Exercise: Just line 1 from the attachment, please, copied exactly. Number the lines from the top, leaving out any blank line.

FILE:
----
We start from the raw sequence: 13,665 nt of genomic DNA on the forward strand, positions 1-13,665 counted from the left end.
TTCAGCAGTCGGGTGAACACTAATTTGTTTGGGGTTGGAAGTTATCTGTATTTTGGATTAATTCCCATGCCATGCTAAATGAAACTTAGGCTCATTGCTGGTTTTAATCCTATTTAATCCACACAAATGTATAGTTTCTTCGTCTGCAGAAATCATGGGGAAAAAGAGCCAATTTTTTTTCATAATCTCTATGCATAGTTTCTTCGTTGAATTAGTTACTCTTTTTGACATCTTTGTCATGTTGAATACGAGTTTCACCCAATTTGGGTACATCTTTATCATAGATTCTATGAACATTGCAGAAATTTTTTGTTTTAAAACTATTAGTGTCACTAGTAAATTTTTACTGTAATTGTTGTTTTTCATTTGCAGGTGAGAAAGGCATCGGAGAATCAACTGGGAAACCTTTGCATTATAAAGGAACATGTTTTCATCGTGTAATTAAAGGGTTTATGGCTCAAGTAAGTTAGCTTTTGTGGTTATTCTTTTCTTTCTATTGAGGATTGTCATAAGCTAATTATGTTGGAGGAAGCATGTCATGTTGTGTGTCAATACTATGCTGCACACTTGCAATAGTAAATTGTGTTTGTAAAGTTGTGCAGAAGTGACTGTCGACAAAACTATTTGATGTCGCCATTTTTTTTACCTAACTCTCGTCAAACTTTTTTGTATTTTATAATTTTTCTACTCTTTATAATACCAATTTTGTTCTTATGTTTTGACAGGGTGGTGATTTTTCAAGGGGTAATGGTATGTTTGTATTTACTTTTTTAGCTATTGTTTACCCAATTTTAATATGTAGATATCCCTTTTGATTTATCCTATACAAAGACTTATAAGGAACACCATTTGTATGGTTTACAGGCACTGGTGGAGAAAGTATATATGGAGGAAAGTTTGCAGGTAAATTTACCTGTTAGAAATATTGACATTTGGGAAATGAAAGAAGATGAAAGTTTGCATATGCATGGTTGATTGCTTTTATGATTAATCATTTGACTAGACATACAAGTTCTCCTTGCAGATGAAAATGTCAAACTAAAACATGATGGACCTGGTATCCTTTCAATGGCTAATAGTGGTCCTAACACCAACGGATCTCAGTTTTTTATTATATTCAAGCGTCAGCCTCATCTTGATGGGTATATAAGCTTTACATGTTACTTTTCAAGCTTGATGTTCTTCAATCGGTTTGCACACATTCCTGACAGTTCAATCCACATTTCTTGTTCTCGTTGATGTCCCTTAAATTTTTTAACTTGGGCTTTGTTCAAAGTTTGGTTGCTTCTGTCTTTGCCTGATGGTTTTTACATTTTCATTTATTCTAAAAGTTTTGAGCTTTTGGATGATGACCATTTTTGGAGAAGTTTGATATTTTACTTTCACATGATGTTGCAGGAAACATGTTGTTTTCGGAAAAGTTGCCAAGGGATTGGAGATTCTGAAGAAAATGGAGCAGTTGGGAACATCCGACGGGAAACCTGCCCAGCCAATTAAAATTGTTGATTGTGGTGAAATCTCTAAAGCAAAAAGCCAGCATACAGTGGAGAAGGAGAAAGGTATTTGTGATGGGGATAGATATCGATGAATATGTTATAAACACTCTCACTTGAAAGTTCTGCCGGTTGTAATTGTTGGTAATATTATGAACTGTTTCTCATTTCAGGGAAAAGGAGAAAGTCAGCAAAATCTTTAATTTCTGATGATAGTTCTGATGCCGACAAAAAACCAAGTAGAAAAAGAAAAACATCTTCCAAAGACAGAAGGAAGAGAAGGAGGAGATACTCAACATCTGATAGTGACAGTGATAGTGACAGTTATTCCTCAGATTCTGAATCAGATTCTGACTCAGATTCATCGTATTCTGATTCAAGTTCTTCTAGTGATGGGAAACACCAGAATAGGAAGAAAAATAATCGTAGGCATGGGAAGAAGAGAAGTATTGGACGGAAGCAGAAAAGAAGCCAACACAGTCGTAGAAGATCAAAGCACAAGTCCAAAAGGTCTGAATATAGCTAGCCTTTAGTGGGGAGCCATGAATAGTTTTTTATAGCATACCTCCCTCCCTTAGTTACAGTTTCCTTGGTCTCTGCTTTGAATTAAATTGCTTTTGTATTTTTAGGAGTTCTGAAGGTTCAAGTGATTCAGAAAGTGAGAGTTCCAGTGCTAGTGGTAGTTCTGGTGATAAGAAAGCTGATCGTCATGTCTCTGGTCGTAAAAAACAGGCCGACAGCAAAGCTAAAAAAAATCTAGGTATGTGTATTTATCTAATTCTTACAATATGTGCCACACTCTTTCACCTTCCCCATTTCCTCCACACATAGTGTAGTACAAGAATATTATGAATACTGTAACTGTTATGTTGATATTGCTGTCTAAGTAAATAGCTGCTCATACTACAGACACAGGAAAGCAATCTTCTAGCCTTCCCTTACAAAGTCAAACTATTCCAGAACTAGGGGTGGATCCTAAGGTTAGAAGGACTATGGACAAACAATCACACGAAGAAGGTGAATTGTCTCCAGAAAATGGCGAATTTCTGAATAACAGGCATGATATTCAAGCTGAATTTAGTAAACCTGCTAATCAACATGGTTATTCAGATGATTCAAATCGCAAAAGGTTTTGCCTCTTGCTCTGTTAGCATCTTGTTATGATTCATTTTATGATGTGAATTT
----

We start from the raw sequence: 13,665 nt of genomic DNA on the forward strand, positions 1-13,665 counted from the left end.